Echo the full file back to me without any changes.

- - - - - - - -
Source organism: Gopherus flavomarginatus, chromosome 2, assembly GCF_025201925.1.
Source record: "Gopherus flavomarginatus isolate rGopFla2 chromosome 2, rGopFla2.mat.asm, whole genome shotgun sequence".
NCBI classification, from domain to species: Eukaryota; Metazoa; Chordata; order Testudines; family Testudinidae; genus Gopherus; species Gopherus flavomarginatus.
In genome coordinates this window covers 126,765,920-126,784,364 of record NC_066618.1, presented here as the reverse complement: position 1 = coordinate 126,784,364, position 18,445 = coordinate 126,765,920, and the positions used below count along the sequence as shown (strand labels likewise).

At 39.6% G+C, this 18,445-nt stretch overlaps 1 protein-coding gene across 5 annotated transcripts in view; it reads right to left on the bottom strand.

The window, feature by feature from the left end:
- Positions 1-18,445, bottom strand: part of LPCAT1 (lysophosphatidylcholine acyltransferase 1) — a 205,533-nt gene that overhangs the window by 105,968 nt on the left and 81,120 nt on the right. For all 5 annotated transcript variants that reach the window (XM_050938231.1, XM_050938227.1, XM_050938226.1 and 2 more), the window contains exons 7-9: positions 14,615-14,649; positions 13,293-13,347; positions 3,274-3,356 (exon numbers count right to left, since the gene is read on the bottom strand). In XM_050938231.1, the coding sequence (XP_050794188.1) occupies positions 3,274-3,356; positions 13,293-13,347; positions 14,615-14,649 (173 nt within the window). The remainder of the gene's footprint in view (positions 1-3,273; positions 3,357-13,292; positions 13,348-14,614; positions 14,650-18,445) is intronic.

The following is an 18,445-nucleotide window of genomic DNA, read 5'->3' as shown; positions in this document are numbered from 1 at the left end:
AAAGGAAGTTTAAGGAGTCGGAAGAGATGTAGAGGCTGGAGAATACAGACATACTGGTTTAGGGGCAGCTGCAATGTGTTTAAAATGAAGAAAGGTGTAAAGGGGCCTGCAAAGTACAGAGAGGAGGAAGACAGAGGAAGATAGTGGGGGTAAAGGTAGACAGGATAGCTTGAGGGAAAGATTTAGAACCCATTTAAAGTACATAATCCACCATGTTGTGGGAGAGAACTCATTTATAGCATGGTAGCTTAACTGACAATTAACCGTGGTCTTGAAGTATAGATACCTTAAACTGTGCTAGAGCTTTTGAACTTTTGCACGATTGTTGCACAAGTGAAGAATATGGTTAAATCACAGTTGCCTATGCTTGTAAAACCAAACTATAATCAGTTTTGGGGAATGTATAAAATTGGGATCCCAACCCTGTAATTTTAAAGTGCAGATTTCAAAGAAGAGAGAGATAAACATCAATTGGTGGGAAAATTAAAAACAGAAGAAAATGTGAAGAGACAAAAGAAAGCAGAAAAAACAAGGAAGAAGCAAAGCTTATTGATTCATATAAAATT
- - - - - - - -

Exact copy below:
Source organism: Gopherus flavomarginatus, chromosome 2, assembly GCF_025201925.1.
Source record: "Gopherus flavomarginatus isolate rGopFla2 chromosome 2, rGopFla2.mat.asm, whole genome shotgun sequence".
NCBI classification, from domain to species: Eukaryota; Metazoa; Chordata; order Testudines; family Testudinidae; genus Gopherus; species Gopherus flavomarginatus.
In genome coordinates this window covers 126,765,920-126,784,364 of record NC_066618.1, presented here as the reverse complement: position 1 = coordinate 126,784,364, position 18,445 = coordinate 126,765,920, and the positions used below count along the sequence as shown (strand labels likewise).

At 39.6% G+C, this 18,445-nt stretch overlaps 1 protein-coding gene across 5 annotated transcripts in view; it reads right to left on the bottom strand.

The window, feature by feature from the left end:
- Positions 1-18,445, bottom strand: part of LPCAT1 (lysophosphatidylcholine acyltransferase 1) — a 205,533-nt gene that overhangs the window by 105,968 nt on the left and 81,120 nt on the right. For all 5 annotated transcript variants that reach the window (XM_050938231.1, XM_050938227.1, XM_050938226.1 and 2 more), the window contains exons 7-9: positions 14,615-14,649; positions 13,293-13,347; positions 3,274-3,356 (exon numbers count right to left, since the gene is read on the bottom strand). In XM_050938231.1, the coding sequence (XP_050794188.1) occupies positions 3,274-3,356; positions 13,293-13,347; positions 14,615-14,649 (173 nt within the window). The remainder of the gene's footprint in view (positions 1-3,273; positions 3,357-13,292; positions 13,348-14,614; positions 14,650-18,445) is intronic.

The following is an 18,445-nucleotide window of genomic DNA, read 5'->3' as shown; positions in this document are numbered from 1 at the left end:
AAAGGAAGTTTAAGGAGTCGGAAGAGATGTAGAGGCTGGAGAATACAGACATACTGGTTTAGGGGCAGCTGCAATGTGTTTAAAATGAAGAAAGGTGTAAAGGGGCCTGCAAAGTACAGAGAGGAGGAAGACAGAGGAAGATAGTGGGGGTAAAGGTAGACAGGATAGCTTGAGGGAAAGATTTAGAACCCATTTAAAGTACATAATCCACCATGTTGTGGGAGAGAACTCATTTATAGCATGGTAGCTTAACTGACAATTAACCGTGGTCTTGAAGTATAGATACCTTAAACTGTGCTAGAGCTTTTGAACTTTTGCACGATTGTTGCACAAGTGAAGAATATGGTTAAATCACAGTTGCCTATGCTTGTAAAACCAAACTATAATCAGTTTTGGGGAATGTATAAAATTGGGATCCCAACCCTGTAATTTTAAAGTGCAGATTTCAAAGAAGAGAGAGATAAACATCAATTGGTGGGAAAATTAAAAACAGAAGAAAATGTGAAGAGACAAAAGAAAGCAGAAAAAACAAGGAAGAAGCAAAGCTTATTGATTCATATAAAATT